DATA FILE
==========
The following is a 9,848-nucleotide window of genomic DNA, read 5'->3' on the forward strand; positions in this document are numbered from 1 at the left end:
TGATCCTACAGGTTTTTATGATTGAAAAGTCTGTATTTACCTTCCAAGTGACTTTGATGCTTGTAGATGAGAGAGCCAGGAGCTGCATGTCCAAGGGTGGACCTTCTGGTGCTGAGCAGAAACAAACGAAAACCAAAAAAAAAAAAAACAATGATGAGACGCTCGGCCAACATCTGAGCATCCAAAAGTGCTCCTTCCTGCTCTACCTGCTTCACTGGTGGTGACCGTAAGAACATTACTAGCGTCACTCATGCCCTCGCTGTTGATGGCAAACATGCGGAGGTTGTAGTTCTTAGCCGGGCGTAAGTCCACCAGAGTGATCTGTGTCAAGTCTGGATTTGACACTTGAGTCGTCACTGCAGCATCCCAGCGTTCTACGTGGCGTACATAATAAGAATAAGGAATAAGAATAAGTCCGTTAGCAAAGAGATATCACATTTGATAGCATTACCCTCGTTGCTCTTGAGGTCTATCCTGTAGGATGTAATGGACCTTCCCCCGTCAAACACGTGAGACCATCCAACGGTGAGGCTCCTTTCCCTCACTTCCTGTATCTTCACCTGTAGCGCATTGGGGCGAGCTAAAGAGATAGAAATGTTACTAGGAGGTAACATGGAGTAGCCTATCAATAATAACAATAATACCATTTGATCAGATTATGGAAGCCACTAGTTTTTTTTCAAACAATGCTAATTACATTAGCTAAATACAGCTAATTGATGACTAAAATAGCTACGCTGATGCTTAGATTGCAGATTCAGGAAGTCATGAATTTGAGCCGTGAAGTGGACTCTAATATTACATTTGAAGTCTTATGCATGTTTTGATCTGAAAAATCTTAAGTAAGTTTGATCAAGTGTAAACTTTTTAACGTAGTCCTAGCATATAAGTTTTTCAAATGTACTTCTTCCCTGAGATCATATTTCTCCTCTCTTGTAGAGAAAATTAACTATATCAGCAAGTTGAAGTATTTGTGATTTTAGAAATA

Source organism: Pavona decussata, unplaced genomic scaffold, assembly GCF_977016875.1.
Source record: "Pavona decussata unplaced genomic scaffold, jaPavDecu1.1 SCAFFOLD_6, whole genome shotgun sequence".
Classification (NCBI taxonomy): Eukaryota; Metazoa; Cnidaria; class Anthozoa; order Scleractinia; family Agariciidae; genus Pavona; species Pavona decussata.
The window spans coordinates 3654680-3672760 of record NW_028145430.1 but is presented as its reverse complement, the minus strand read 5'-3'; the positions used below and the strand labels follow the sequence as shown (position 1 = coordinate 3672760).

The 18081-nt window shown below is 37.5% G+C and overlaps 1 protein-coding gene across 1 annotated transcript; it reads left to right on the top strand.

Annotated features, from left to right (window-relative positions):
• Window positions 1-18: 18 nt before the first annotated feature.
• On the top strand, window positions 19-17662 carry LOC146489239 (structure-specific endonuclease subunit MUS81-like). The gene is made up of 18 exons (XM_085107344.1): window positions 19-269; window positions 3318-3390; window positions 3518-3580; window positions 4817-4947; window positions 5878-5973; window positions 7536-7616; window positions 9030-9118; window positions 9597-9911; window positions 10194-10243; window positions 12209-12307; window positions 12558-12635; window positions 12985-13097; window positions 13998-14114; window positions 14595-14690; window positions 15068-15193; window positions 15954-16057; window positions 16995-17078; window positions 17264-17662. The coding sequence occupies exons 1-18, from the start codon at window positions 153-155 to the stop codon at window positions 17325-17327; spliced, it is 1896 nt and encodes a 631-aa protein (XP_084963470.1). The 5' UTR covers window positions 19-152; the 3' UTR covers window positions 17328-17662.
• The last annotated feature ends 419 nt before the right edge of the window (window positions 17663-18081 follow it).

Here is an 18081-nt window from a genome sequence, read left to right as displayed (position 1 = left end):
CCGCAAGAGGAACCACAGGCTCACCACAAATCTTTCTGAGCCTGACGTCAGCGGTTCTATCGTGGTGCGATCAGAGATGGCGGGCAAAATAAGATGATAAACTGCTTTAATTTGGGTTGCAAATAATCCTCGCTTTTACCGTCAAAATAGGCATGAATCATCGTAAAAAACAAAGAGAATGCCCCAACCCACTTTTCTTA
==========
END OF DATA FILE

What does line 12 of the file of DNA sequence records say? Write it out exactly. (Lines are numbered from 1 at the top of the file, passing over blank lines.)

Here is an 18081-nt window from a genome sequence, read left to right as displayed (position 1 = left end):